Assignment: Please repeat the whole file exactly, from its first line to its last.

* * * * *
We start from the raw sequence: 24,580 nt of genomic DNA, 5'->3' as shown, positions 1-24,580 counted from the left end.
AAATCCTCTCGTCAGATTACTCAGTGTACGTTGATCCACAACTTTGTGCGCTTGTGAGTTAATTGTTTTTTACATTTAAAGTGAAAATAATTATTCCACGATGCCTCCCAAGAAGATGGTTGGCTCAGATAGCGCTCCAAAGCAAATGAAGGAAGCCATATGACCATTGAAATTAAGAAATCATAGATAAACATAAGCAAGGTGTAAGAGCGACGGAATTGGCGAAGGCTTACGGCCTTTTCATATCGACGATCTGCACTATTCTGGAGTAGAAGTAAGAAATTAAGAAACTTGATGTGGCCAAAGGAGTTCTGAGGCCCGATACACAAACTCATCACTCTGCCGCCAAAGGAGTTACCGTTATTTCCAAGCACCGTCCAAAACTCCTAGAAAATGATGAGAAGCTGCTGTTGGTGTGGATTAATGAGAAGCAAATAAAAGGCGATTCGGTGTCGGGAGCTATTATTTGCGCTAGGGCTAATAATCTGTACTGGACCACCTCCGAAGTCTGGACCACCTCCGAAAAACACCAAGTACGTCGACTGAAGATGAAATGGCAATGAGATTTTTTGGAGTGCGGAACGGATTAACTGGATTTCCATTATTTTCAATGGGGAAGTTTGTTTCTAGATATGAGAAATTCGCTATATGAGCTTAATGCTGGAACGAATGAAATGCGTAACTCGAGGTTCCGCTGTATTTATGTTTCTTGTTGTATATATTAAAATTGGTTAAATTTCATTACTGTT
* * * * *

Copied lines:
We start from the raw sequence: 24,580 nt of genomic DNA, 5'->3' as shown, positions 1-24,580 counted from the left end.
AAATCCTCTCGTCAGATTACTCAGTGTACGTTGATCCACAACTTTGTGCGCTTGTGAGTTAATTGTTTTTTACATTTAAAGTGAAAATAATTATTCCACGATGCCTCCCAAGAAGATGGTTGGCTCAGATAGCGCTCCAAAGCAAATGAAGGAAGCCATATGACCATTGAAATTAAGAAATCATAGATAAACATAAGCAAGGTGTAAGAGCGACGGAATTGGCGAAGGCTTACGGCCTTTTCATATCGACGATCTGCACTATTCTGGAGTAGAAGTAAGAAATTAAGAAACTTGATGTGGCCAAAGGAGTTCTGAGGCCCGATACACAAACTCATCACTCTGCCGCCAAAGGAGTTACCGTTATTTCCAAGCACCGTCCAAAACTCCTAGAAAATGATGAGAAGCTGCTGTTGGTGTGGATTAATGAGAAGCAAATAAAAGGCGATTCGGTGTCGGGAGCTATTATTTGCGCTAGGGCTAATAATCTGTACTGGACCACCTCCGAAGTCTGGACCACCTCCGAAAAACACCAAGTACGTCGACTGAAGATGAAATGGCAATGAGATTTTTTGGAGTGCGGAACGGATTAACTGGATTTCCATTATTTTCAATGGGGAAGTTTGTTTCTAGATATGAGAAATTCGCTATATGAGCTTAATGCTGGAACGAATGAAATGCGTAACTCGAGGTTCCGCTGTATTTATGTTTCTTGTTGTATATATTAAAATTGGTTAAATTTCATTACTGTT